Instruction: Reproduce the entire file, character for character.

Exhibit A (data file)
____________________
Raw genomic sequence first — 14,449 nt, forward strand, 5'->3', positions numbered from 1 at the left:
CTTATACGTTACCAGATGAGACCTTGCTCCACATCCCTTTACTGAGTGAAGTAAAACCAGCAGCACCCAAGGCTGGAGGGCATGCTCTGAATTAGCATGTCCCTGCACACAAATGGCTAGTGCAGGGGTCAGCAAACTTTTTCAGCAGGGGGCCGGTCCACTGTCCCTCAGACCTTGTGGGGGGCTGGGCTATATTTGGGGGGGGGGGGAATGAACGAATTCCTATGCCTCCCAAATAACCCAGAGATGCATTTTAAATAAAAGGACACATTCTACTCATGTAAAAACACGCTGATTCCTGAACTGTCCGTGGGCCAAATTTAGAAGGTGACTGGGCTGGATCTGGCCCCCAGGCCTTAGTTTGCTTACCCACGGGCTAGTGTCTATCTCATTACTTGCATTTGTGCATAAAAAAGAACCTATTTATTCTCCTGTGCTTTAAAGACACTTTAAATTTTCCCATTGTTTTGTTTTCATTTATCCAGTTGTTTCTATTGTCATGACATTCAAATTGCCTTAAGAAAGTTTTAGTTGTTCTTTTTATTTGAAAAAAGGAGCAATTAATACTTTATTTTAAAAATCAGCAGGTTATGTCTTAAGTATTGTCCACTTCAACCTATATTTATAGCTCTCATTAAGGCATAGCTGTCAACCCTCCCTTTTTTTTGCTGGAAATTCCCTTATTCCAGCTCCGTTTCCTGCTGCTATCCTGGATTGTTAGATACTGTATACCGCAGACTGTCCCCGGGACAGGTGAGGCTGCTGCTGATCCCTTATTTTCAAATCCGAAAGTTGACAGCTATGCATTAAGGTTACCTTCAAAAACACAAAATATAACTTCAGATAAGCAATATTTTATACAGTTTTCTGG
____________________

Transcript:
Raw genomic sequence first — 14,449 nt, forward strand, 5'->3', positions numbered from 1 at the left:
CTTATACGTTACCAGATGAGACCTTGCTCCACATCCCTTTACTGAGTGAAGTAAAACCAGCAGCACCCAAGGCTGGAGGGCATGCTCTGAATTAGCATGTCCCTGCACACAAATGGCTAGTGCAGGGGTCAGCAAACTTTTTCAGCAGGGGGCCGGTCCACTGTCCCTCAGACCTTGTGGGGGGCTGGGCTATATTTGGGGGGGGGGGGAATGAACGAATTCCTATGCCTCCCAAATAACCCAGAGATGCATTTTAAATAAAAGGACACATTCTACTCATGTAAAAACACGCTGATTCCTGAACTGTCCGTGGGCCAAATTTAGAAGGTGACTGGGCTGGATCTGGCCCCCAGGCCTTAGTTTGCTTACCCACGGGCTAGTGTCTATCTCATTACTTGCATTTGTGCATAAAAAAGAACCTATTTATTCTCCTGTGCTTTAAAGACACTTTAAATTTTCCCATTGTTTTGTTTTCATTTATCCAGTTGTTTCTATTGTCATGACATTCAAATTGCCTTAAGAAAGTTTTAGTTGTTCTTTTTATTTGAAAAAAGGAGCAATTAATACTTTATTTTAAAAATCAGCAGGTTATGTCTTAAGTATTGTCCACTTCAACCTATATTTATAGCTCTCATTAAGGCATAGCTGTCAACCCTCCCTTTTTTTTGCTGGAAATTCCCTTATTCCAGCTCCGTTTCCTGCTGCTATCCTGGATTGTTAGATACTGTATACCGCAGACTGTCCCCGGGACAGGTGAGGCTGCTGCTGATCCCTTATTTTCAAATCCGAAAGTTGACAGCTATGCATTAAGGTTACCTTCAAAAACACAAAATATAACTTCAGATAAGCAATATTTTATACAGTTTTCTGG